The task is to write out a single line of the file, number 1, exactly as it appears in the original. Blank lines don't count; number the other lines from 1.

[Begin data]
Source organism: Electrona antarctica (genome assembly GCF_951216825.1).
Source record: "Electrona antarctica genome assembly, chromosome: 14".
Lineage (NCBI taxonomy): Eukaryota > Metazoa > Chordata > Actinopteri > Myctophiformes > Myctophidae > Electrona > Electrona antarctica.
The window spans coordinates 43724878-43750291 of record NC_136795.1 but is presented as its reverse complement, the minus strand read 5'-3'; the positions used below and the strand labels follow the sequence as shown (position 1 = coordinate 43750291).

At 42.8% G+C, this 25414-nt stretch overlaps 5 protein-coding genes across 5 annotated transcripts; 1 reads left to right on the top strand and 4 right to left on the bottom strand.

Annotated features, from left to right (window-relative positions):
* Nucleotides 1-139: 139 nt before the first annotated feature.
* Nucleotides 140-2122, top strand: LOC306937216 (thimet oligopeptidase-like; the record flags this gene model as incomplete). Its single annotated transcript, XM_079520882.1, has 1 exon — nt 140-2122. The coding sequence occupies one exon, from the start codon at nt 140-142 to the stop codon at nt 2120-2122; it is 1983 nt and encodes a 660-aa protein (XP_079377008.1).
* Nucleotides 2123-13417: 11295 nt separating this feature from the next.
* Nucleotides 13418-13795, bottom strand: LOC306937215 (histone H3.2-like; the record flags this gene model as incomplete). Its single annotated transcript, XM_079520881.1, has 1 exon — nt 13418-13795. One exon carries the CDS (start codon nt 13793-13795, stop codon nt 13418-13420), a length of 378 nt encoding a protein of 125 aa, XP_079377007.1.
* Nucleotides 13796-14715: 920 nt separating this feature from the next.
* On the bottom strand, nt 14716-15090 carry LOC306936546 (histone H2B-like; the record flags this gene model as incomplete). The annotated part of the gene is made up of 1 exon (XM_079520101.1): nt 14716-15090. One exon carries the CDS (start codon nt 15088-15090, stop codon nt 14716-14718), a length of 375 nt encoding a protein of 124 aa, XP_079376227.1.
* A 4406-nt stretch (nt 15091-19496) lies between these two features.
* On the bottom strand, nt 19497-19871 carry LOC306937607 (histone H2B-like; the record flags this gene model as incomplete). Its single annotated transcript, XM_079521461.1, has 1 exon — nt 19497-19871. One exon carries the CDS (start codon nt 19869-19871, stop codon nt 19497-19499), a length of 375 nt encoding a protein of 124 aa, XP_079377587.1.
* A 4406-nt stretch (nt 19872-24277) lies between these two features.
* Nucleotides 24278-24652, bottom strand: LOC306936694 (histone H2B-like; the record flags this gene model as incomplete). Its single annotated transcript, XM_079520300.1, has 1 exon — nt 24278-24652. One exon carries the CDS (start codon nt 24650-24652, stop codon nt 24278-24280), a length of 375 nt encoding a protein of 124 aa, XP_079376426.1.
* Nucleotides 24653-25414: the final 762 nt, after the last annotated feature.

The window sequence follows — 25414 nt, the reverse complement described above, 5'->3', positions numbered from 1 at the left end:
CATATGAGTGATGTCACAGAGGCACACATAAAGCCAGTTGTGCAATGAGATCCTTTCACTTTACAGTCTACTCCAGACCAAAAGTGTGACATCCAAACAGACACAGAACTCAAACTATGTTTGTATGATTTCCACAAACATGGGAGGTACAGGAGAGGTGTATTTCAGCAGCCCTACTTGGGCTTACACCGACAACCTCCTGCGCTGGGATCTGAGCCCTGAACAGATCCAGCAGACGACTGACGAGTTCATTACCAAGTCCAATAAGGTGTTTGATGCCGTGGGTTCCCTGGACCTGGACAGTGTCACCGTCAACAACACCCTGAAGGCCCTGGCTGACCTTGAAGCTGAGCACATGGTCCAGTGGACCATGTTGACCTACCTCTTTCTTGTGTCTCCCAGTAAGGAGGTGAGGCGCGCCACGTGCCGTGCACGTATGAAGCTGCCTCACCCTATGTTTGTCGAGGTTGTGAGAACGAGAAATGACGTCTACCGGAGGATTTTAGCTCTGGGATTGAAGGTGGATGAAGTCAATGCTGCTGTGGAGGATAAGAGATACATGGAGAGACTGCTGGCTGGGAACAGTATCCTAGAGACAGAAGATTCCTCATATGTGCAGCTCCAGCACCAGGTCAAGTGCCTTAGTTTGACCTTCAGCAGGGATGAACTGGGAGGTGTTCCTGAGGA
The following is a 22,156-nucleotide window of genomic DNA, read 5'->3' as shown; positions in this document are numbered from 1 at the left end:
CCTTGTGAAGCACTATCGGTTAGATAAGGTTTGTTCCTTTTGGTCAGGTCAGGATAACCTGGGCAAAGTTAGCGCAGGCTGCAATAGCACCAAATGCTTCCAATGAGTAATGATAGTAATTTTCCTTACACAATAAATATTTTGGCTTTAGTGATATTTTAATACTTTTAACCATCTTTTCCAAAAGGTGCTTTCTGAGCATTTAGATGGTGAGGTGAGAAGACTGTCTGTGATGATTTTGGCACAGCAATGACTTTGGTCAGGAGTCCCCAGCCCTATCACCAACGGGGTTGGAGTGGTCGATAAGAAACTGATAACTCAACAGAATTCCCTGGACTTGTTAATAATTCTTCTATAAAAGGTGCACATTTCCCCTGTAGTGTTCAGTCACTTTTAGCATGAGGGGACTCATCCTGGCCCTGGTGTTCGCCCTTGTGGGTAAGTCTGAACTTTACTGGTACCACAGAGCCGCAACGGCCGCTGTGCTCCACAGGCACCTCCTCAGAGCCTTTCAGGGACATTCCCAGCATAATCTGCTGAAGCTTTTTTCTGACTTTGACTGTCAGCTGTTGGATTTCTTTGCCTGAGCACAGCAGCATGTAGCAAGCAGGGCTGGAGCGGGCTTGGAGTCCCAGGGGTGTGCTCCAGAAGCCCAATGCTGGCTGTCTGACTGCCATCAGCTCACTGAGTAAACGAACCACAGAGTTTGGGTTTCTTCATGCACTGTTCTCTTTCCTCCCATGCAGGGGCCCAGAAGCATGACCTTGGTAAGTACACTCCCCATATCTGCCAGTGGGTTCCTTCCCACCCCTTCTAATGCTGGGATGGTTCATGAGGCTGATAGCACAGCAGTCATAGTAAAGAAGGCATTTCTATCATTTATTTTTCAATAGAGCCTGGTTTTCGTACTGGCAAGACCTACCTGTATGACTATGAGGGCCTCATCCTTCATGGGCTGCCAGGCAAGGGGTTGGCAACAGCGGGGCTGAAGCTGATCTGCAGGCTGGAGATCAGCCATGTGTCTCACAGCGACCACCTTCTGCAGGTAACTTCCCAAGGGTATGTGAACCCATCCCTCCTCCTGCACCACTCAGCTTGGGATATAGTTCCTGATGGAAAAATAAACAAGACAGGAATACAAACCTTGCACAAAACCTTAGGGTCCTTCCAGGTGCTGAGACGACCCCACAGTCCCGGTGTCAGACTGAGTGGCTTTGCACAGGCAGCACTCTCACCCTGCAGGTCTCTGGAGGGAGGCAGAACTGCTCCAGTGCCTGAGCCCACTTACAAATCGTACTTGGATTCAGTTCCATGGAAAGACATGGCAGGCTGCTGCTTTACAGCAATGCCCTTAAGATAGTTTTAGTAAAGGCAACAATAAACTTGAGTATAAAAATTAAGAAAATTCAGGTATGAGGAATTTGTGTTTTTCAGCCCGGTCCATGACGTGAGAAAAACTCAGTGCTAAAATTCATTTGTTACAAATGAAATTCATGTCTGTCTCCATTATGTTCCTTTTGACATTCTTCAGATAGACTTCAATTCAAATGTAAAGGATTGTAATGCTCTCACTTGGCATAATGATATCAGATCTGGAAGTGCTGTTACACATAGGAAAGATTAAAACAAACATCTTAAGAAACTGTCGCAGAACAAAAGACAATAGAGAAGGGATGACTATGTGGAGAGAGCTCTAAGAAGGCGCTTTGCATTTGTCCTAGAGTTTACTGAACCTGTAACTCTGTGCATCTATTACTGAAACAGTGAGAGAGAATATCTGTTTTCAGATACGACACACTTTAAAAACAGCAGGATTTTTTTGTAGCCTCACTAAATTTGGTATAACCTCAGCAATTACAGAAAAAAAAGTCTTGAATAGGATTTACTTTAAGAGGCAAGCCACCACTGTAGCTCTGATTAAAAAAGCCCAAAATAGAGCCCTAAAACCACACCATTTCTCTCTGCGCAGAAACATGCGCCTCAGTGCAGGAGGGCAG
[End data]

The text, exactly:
Source organism: Electrona antarctica (genome assembly GCF_951216825.1).